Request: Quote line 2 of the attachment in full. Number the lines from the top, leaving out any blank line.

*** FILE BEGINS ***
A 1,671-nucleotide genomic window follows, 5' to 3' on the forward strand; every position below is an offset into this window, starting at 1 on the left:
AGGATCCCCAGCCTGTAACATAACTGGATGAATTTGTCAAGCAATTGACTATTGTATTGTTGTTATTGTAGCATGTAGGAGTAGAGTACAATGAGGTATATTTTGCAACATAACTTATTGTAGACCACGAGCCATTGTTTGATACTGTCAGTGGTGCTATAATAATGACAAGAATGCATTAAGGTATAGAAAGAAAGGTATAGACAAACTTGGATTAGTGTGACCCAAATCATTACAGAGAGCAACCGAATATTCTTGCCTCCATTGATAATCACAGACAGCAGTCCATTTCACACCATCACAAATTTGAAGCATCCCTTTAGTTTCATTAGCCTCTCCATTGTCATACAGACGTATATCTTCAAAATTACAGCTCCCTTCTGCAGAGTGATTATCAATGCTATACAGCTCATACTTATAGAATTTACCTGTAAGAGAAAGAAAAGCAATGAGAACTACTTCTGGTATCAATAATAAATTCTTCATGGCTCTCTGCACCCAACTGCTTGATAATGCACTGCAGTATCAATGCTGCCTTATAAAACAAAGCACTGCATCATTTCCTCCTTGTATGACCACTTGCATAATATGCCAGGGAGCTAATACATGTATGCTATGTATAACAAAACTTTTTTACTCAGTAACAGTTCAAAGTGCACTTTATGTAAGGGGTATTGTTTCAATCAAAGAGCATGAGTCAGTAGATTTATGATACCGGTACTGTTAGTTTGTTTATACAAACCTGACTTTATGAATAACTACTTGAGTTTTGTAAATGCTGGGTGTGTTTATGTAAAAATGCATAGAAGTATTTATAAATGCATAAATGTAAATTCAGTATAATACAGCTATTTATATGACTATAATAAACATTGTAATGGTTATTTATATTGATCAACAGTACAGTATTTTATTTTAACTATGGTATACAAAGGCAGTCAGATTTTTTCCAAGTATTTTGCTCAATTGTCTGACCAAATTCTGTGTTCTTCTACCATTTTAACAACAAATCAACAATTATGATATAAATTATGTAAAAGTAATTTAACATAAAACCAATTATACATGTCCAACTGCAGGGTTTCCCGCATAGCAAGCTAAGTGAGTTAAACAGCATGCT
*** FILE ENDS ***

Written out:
AGGATCCCCAGCCTGTAACATAACTGGATGAATTTGTCAAGCAATTGACTATTGTATTGTTGTTATTGTAGCATGTAGGAGTAGAGTACAATGAGGTATATTTTGCAACATAACTTATTGTAGACCACGAGCCATTGTTTGATACTGTCAGTGGTGCTATAATAATGACAAGAATGCATTAAGGTATAGAAAGAAAGGTATAGACAAACTTGGATTAGTGTGACCCAAATCATTACAGAGAGCAACCGAATATTCTTGCCTCCATTGATAATCACAGACAGCAGTCCATTTCACACCATCACAAATTTGAAGCATCCCTTTAGTTTCATTAGCCTCTCCATTGTCATACAGACGTATATCTTCAAAATTACAGCTCCCTTCTGCAGAGTGATTATCAATGCTATACAGCTCATACTTATAGAATTTACCTGTAAGAGAAAGAAAAGCAATGAGAACTACTTCTGGTATCAATAATAAATTCTTCATGGCTCTCTGCACCCAACTGCTTGATAATGCACTGCAGTATCAATGCTGCCTTATAAAACAAAGCACTGCATCATTTCCTCCTTGTATGACCACTTGCATAATATGCCAGGGAGCTAATACATGTATGCTATGTATAACAAAACTTTTTTACTCAGTAACAGTTCAAAGTGCACTTTATGTAAGGGGTATTGTTTCAATCAAAGAGCATGAGTCAGTAGATTTATGATACCGGTACTGTTAGTTTGTTTATACAAACCTGACTTTATGAATAACTACTTGAGTTTTGTAAATGCTGGGTGTGTTTATGTAAAAATGCATAGAAGTATTTATAAATGCATAAATGTAAATTCAGTATAATACAGCTATTTATATGACTATAATAAACATTGTAATGGTTATTTATATTGATCAACAGTACAGTATTTTATTTTAACTATGGTATACAAAGGCAGTCAGATTTTTTCCAAGTATTTTGCTCAATTGTCTGACCAAATTCTGTGTTCTTCTACCATTTTAACAACAAATCAACAATTATGATATAAATTATGTAAAAGTAATTTAACATAAAACCAATTATACATGTCCAACTGCAGGGTTTCCCGCATAGCAAGCTAAGTGAGTTAAACAGCATGCT